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California woman cashed dead mom’s Social Security checks for 24 years

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A California woman who collected nearly $ 300,000 worth of her dead mother’s Social Security checks for 24 years, the financing for her own car payments, airline tickets and overnight stay in a hotel along the way, was on Tuesday sentenced to 13 months in prison.

Federal prosecutors said Emma Carter Alexander, 66, began with the care of her mother, Dorothy Griffin, around April 1991. Quickly, Carter Alexander was approved by the government to get — and money — Griffin’s Social Security checks, something Carter-Alexander, of Vallejo, California, every month.

And when her mother died in 1993, Carter-Alexander did not stop.

The scheme, which included dutifully send the annual reports to the Social Security Administration documenting how the money was spent, ended in February 2017. During the 24 year, the government sent the checks, Carter-Alexander cashed in on $298,168.20, the Sacramento Bee reported.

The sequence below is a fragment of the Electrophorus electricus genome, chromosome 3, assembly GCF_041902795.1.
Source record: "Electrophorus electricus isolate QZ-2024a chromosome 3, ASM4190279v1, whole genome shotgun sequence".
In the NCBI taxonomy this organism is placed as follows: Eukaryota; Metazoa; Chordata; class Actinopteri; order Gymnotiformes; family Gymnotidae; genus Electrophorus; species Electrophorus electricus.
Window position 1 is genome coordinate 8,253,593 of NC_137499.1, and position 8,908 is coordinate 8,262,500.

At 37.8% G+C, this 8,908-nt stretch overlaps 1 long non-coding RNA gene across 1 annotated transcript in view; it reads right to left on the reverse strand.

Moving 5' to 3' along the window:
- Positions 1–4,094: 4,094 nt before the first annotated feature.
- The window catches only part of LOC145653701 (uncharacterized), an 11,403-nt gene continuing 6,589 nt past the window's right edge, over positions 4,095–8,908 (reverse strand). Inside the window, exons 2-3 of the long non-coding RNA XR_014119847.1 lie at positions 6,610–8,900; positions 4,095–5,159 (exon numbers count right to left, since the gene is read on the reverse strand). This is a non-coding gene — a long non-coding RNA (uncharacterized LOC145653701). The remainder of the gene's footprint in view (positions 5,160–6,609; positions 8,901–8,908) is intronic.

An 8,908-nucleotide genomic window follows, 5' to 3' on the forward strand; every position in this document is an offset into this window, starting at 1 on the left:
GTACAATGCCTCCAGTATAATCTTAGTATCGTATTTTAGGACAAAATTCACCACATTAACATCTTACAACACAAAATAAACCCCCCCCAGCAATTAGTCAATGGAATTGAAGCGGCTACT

They used the money to pay credit card and car bills, air tickets and finances of the hotel says — as well as shop in shops, court documents said.

In addition to 13 months in prison, Carter Alexander was ordered to repay the money to the government, to begin with quarterly payments of $25 while they locked up.

“It is a puzzling case,” U. S. District Judge John A. Mendez said. “This is a person who, but for this crime, has done some admirable things in her life.”

The Sacramento Bee reported Carter-Alexander, who had no prior criminal record, said she was deeply remorseful.

Court documents, however, showed how Carter-Alexander made sure that the check kept coming.

Ten years after her mother died, Carter Alexander moved from Houston to California — and filed a change of address for her mother. They also signed each year in the annual report, documents that warned against making false statements “under penalty of perjury.”

“At any moment, Carter Alexander may have come clean and stopped the payments to her deceased mother,” the condemnation of the memo stated, according to the Sacramento Bee. “Instead, Carter-Alexander sought to conceal her conversion of the public funds, and by doing so was able to continue with her fraud for more than 20 years.”

Carter, Alexander was ordered to surrender to authorities Jan. 23.

Lucia I. Suarez Sang a Reporter for FoxNews.com. Follow her on Twitter @luciasuarezsang

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